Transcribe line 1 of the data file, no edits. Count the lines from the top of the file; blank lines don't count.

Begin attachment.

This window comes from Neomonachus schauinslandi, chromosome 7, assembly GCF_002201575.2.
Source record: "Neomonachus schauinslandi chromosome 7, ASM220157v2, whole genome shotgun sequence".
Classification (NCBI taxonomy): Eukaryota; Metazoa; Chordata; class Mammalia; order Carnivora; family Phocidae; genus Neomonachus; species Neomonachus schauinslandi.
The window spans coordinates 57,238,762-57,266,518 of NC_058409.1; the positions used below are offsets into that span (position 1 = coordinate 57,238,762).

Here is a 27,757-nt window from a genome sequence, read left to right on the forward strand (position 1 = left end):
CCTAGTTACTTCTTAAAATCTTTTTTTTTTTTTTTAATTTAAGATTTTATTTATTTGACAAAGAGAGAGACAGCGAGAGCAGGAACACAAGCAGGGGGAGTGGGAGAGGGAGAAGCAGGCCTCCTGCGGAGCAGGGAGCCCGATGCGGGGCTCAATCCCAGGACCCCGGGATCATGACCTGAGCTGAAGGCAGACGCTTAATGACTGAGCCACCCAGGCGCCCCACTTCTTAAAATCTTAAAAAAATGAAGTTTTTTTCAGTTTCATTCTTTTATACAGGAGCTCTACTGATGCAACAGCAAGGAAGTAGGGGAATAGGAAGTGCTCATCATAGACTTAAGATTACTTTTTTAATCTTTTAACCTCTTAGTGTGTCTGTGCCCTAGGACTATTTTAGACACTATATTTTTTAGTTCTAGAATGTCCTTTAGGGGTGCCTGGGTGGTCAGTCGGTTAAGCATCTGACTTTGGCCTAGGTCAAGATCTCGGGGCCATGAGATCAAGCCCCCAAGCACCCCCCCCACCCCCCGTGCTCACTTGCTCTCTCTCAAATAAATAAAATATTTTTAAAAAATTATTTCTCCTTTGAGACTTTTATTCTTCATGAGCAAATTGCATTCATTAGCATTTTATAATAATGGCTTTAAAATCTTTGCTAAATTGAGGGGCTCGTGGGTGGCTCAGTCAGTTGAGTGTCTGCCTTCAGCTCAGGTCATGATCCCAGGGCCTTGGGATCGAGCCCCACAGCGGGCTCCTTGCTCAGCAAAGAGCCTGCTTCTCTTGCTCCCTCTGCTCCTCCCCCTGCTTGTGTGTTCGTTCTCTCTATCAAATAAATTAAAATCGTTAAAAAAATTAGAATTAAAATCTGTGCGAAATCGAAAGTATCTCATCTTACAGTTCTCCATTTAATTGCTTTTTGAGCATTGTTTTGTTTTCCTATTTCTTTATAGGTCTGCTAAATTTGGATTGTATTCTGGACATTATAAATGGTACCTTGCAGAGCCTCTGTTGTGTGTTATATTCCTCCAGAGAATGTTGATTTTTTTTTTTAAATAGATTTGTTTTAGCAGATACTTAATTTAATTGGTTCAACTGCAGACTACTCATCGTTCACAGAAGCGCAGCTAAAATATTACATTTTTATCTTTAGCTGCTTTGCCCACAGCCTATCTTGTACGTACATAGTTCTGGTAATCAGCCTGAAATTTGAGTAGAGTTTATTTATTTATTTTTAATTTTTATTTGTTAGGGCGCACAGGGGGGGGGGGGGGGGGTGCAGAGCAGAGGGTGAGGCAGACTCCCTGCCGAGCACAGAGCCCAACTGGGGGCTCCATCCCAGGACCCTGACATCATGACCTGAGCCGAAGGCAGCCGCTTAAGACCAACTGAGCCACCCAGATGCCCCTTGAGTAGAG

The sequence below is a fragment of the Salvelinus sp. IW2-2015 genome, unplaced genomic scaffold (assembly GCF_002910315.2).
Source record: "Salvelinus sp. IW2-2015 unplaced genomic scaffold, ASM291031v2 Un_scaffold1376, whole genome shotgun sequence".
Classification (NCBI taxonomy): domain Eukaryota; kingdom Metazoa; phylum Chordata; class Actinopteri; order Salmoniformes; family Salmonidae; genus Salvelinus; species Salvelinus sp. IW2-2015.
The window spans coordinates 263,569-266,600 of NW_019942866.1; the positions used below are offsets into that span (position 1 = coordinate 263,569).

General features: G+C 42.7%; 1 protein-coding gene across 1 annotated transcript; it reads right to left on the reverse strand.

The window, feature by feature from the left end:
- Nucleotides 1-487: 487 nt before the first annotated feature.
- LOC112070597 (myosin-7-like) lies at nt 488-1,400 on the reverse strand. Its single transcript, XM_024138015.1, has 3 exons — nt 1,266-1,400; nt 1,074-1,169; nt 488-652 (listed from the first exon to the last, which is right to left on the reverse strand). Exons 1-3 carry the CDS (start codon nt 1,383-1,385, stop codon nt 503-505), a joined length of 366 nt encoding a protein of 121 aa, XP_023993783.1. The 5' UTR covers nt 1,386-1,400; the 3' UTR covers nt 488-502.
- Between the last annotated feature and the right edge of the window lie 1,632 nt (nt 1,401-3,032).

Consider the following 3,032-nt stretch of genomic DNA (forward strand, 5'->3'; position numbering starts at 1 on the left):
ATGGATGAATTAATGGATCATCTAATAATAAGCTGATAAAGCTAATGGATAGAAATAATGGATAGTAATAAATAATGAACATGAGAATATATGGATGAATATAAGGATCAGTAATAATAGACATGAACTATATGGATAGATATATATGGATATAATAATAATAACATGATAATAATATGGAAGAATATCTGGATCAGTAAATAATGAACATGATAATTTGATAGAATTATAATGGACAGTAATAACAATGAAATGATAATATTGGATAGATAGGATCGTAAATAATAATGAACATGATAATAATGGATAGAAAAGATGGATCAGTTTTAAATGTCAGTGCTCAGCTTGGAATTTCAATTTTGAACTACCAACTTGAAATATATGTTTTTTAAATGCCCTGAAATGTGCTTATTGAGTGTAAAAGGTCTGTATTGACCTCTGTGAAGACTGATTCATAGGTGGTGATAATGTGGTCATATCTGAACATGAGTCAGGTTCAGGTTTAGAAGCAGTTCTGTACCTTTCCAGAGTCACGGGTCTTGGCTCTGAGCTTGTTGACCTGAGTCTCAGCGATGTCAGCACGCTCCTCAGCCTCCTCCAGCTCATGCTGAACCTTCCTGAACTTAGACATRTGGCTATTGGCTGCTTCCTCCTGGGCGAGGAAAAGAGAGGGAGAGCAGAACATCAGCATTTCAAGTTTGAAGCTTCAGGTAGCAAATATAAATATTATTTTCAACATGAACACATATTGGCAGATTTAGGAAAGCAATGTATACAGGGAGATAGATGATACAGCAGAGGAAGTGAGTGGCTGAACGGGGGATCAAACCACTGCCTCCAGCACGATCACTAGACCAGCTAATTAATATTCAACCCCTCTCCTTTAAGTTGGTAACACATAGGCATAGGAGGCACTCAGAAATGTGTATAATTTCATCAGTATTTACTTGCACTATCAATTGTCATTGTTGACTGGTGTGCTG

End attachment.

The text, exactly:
This window comes from Neomonachus schauinslandi, chromosome 7, assembly GCF_002201575.2.